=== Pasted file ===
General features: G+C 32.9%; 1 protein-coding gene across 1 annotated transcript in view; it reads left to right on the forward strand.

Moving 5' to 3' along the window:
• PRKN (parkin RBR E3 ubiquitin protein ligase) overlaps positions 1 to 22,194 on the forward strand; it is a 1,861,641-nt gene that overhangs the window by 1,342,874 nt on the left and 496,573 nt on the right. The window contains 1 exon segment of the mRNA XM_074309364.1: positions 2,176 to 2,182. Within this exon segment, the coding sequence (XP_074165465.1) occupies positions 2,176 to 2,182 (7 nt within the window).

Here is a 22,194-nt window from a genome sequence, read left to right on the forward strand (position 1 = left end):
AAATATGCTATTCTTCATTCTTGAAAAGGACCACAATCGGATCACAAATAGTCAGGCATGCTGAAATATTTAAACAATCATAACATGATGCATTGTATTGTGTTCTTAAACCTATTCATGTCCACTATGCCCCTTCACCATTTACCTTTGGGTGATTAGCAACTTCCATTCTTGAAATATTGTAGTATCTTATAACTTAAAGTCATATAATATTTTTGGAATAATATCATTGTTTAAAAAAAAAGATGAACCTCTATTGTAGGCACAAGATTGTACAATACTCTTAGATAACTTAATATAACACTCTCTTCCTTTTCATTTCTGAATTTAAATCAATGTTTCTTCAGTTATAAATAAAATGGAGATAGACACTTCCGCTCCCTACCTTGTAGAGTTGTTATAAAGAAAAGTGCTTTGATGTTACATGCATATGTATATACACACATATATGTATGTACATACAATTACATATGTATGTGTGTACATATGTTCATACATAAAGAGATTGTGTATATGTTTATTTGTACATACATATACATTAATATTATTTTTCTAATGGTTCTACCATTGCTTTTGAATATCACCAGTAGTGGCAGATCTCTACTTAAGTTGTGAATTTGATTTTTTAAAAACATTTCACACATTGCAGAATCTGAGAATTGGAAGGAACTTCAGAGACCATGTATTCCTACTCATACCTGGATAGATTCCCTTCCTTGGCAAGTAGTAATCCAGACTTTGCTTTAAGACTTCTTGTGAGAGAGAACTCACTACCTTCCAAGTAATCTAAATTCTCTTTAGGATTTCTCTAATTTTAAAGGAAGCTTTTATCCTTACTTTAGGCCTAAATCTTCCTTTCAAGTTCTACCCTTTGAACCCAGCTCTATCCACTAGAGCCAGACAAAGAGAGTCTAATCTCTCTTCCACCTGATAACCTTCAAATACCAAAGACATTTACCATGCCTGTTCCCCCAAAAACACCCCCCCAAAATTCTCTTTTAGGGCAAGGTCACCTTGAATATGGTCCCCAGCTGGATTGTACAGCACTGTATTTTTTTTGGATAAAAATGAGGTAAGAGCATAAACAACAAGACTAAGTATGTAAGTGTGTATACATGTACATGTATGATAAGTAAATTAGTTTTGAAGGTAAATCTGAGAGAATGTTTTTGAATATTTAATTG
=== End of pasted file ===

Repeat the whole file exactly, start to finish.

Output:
General features: G+C 32.9%; 1 protein-coding gene across 1 annotated transcript in view; it reads left to right on the forward strand.

Moving 5' to 3' along the window:
• PRKN (parkin RBR E3 ubiquitin protein ligase) overlaps positions 1 to 22,194 on the forward strand; it is a 1,861,641-nt gene that overhangs the window by 1,342,874 nt on the left and 496,573 nt on the right. The window contains 1 exon segment of the mRNA XM_074309364.1: positions 2,176 to 2,182. Within this exon segment, the coding sequence (XP_074165465.1) occupies positions 2,176 to 2,182 (7 nt within the window).

Here is a 22,194-nt window from a genome sequence, read left to right on the forward strand (position 1 = left end):
AAATATGCTATTCTTCATTCTTGAAAAGGACCACAATCGGATCACAAATAGTCAGGCATGCTGAAATATTTAAACAATCATAACATGATGCATTGTATTGTGTTCTTAAACCTATTCATGTCCACTATGCCCCTTCACCATTTACCTTTGGGTGATTAGCAACTTCCATTCTTGAAATATTGTAGTATCTTATAACTTAAAGTCATATAATATTTTTGGAATAATATCATTGTTTAAAAAAAAAGATGAACCTCTATTGTAGGCACAAGATTGTACAATACTCTTAGATAACTTAATATAACACTCTCTTCCTTTTCATTTCTGAATTTAAATCAATGTTTCTTCAGTTATAAATAAAATGGAGATAGACACTTCCGCTCCCTACCTTGTAGAGTTGTTATAAAGAAAAGTGCTTTGATGTTACATGCATATGTATATACACACATATATGTATGTACATACAATTACATATGTATGTGTGTACATATGTTCATACATAAAGAGATTGTGTATATGTTTATTTGTACATACATATACATTAATATTATTTTTCTAATGGTTCTACCATTGCTTTTGAATATCACCAGTAGTGGCAGATCTCTACTTAAGTTGTGAATTTGATTTTTTAAAAACATTTCACACATTGCAGAATCTGAGAATTGGAAGGAACTTCAGAGACCATGTATTCCTACTCATACCTGGATAGATTCCCTTCCTTGGCAAGTAGTAATCCAGACTTTGCTTTAAGACTTCTTGTGAGAGAGAACTCACTACCTTCCAAGTAATCTAAATTCTCTTTAGGATTTCTCTAATTTTAAAGGAAGCTTTTATCCTTACTTTAGGCCTAAATCTTCCTTTCAAGTTCTACCCTTTGAACCCAGCTCTATCCACTAGAGCCAGACAAAGAGAGTCTAATCTCTCTTCCACCTGATAACCTTCAAATACCAAAGACATTTACCATGCCTGTTCCCCCAAAAACACCCCCCCAAAATTCTCTTTTAGGGCAAGGTCACCTTGAATATGGTCCCCAGCTGGATTGTACAGCACTGTATTTTTTTTGGATAAAAATGAGGTAAGAGCATAAACAACAAGACTAAGTATGTAAGTGTGTATACATGTACATGTATGATAAGTAAATTAGTTTTGAAGGTAAATCTGAGAGAATGTTTTTGAATATTTAATTG